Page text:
Saturday, December 2, 2017

Ta-Da! A Proclamation!

Mark 1:1-8, the gospel lesson appointed for the Second Sunday of Advent, is the first 'Ta-Da" moment in a line of many others to come in Mark's gospel.  You can almost hear the trumpets sounding as Mark begins.  There are no verbs, only the announcement, "[Hear ye, hear ye!]  The beginning of the good news of Jesus Christ, the Son of God!"  That must have garnered the crowds' attention.  Undoubtedly it also got the Romans' attention, since only Caesar was regarded as 'son of god', and only Caesar was licensed to give 'good news'.  Hints of things to come?

(The following questions have been formed to get at some of the fundamental concerns of Law and Gospel preachers.  For more on this unique genre of preaching, please see my brief guide, Afflicting the Comfortable, Comforting the Afflicted, available from or amazon.)

1.  How does the Word function in the text?  This is pure proclamation.  As such it is a gospel function:  the One for whom we have waited is coming!  He will baptize you with the Holy Spirit!  This is a new beginning!  Lift up your heads, for your redemption is drawing nigh!

2.  How is the Word not functioning in the text?  There is no word of Law here, although there is a report of public repentance.  This is interesting in that John the baptizer, who will speak a word of Law, is announced, but here there is no such word.  That word of judgment, in fact, is completely absent from Mark's account.  Matthew and Luke include John's dire warning to those who came out to be baptized, but Mark omits this.  No word here of "the wrath to come" or of an "ax even now laid to the root of the trees," but only of the One whose sandal "I am not worthy to stoop down and untie."

3.  With whom are you identifying in the text?  As always we identify with those to whom the Word is addressed.  This whole text is addressed to the reader, thus it is addressed to us.  The announcement of the good news of Jesus Christ is coming to us.  We are the ones who are told that the baptizer has appeared in the wilderness, signalling the end of our wilderness wanderings.  We are the ones who are invited to be baptized in the Jordan, confessing our sins, and step foot into a new land on the other side of the Jordan.  We are the covenant people of God!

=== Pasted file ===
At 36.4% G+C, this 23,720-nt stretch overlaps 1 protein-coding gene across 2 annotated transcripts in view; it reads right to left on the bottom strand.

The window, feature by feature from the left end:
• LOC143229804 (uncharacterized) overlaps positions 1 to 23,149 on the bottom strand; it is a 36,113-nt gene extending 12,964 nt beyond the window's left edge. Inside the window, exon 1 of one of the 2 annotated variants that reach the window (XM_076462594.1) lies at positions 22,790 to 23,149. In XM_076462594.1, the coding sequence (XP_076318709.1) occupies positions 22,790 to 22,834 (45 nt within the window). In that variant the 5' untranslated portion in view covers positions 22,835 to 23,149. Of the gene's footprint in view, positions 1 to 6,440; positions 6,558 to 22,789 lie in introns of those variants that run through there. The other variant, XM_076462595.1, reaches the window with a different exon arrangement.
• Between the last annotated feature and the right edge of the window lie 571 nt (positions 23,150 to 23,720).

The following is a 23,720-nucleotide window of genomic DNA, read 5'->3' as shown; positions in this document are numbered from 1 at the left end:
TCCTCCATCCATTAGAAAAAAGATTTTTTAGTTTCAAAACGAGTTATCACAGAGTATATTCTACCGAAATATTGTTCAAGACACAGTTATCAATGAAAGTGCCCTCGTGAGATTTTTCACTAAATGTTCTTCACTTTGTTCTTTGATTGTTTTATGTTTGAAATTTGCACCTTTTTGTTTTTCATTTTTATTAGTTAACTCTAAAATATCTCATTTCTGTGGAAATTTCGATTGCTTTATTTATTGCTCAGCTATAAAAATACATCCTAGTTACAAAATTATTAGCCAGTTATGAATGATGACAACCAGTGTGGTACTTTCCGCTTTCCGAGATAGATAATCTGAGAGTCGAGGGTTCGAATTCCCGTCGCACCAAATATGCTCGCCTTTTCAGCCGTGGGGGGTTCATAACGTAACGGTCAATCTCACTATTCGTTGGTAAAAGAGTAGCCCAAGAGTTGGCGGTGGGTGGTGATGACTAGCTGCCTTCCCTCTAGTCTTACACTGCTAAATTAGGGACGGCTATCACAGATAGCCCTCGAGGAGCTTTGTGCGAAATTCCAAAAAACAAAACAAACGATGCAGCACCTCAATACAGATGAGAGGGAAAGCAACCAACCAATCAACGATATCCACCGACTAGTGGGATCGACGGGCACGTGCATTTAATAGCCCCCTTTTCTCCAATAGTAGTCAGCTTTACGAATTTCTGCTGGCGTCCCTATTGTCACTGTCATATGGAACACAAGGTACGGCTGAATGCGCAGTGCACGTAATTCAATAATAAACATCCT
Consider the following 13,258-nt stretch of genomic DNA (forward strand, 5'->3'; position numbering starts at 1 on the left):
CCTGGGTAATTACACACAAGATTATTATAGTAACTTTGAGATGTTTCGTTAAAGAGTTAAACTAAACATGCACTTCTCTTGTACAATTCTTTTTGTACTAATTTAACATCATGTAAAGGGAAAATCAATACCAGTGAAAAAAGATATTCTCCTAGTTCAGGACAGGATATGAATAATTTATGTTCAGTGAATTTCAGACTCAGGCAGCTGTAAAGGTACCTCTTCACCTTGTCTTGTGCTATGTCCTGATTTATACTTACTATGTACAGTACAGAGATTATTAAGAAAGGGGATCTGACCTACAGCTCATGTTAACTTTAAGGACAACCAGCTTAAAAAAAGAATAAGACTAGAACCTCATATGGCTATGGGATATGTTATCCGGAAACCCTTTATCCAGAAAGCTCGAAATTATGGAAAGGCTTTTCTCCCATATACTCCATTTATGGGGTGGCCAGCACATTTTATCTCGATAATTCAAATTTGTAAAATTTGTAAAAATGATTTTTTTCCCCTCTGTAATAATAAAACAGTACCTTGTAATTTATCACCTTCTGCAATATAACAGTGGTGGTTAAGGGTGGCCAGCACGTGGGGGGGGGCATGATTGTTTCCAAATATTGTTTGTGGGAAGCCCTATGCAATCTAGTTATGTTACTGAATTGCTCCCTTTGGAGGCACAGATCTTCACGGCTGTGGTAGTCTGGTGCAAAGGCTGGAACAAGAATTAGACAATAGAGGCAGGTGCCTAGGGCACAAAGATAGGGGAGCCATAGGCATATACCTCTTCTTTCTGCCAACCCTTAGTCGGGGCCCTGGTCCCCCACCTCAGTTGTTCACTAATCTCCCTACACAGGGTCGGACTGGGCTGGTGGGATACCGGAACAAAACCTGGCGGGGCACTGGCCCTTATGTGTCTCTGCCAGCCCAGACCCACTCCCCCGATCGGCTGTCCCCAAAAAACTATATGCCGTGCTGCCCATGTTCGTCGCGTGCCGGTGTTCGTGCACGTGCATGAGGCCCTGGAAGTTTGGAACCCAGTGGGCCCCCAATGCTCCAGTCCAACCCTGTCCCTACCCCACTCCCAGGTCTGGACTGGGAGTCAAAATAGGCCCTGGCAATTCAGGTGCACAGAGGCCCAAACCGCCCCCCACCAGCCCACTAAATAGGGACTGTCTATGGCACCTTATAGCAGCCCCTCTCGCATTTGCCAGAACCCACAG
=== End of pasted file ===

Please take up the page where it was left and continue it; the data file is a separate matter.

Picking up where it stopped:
4.  What, if any, call to obedience is there in this text? The call to "prepare the way of the Lord" could be counted as a call to obedience, except that the call to obedience is always in response to God's work in Christ.  Since all we have here is the announcement of Christ's coming, a call to obedience would be premature.

5.  What Law/Gospel couplet is suggested by this text?  We will have to delve into the context of this passage in order to fashion some suitable Law/Gospel couplets.  Remembering that Caesar is the one for whom the terms "son of god" and "gospel" were reserved we might imagine the following:  false Christ/Son of Man; false gospel/Good News.

6.  Exegetical work:  I have always liked the quote attributed to Gregory the Great (d. 604):  "Whoever preaches right faith and good works prepares nothing other than a road for the Lord to come into the hearer's hearts so that his gracious power might penetrate and the light of truth illuminate them.  Thus may the preacher make straight the paths for God..."  (Lamar Williamson, Interpretation, Mark, p. 33)  Donahue and Harrington, in their commentary on this gospel, make note of the River Jordan, a "barrier between wilderness and land of promise," inviting we readers to hear this good news and enter into a new land ourselves.  (Sacra Pagina, The Gospel of Mark, p. 63)  This is a promising tack, given that a new Son of God, a new land, and a new life of repentance await us.  I am intrigued by Eugene Boring's idea that this whole prologue in Mark's gospel (verses 1-15) are heard "offstage."  Boring imagines a theatre audience hearing an "offstage voice of God speaking in words of Scripture."  The action unfolds as Jesus is introduced. (The NT Library, Mark, pp. 33-37)

7.  How does the Crossings Community model work with this text?  In my analysis of this I highlight the ways in which we are seduced by false Christ's, passing on the untruths of the empire, and finding ourselves finally without a Savior.  The word of the prophet that One has come who is truly Son of God frees us from our bondage and illusions.  See the entire analysis at study.

8.  Consider the insights of the pioneers of the New Homiletic?  Could there be any better time than this to do what Henry Mitchell always encouraged?  Celebration!  Celebrate this announcement!  Christ is coming soon!

Blessings on your proclamation!

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